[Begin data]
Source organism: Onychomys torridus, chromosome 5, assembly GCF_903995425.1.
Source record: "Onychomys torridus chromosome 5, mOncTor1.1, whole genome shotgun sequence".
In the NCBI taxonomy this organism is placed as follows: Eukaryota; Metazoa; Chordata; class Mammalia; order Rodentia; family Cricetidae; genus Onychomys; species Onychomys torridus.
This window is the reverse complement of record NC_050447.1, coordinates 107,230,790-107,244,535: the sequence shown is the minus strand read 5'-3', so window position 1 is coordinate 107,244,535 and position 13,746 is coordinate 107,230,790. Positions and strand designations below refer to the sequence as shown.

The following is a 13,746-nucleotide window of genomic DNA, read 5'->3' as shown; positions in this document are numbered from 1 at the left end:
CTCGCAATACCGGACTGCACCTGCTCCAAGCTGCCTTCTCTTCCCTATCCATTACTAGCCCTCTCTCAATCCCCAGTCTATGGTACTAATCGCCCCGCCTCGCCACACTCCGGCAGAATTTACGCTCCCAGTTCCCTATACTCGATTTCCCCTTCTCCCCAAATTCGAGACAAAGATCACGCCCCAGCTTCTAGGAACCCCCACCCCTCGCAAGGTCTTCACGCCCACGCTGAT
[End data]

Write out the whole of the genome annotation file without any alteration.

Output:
Source organism: Onychomys torridus, chromosome 5, assembly GCF_903995425.1.
Source record: "Onychomys torridus chromosome 5, mOncTor1.1, whole genome shotgun sequence".
In the NCBI taxonomy this organism is placed as follows: Eukaryota; Metazoa; Chordata; class Mammalia; order Rodentia; family Cricetidae; genus Onychomys; species Onychomys torridus.
This window is the reverse complement of record NC_050447.1, coordinates 107,230,790-107,244,535: the sequence shown is the minus strand read 5'-3', so window position 1 is coordinate 107,244,535 and position 13,746 is coordinate 107,230,790. Positions and strand designations below refer to the sequence as shown.

The following is a 13,746-nucleotide window of genomic DNA, read 5'->3' as shown; positions in this document are numbered from 1 at the left end:
CTCGCAATACCGGACTGCACCTGCTCCAAGCTGCCTTCTCTTCCCTATCCATTACTAGCCCTCTCTCAATCCCCAGTCTATGGTACTAATCGCCCCGCCTCGCCACACTCCGGCAGAATTTACGCTCCCAGTTCCCTATACTCGATTTCCCCTTCTCCCCAAATTCGAGACAAAGATCACGCCCCAGCTTCTAGGAACCCCCACCCCTCGCAAGGTCTTCACGCCCACGCTGAT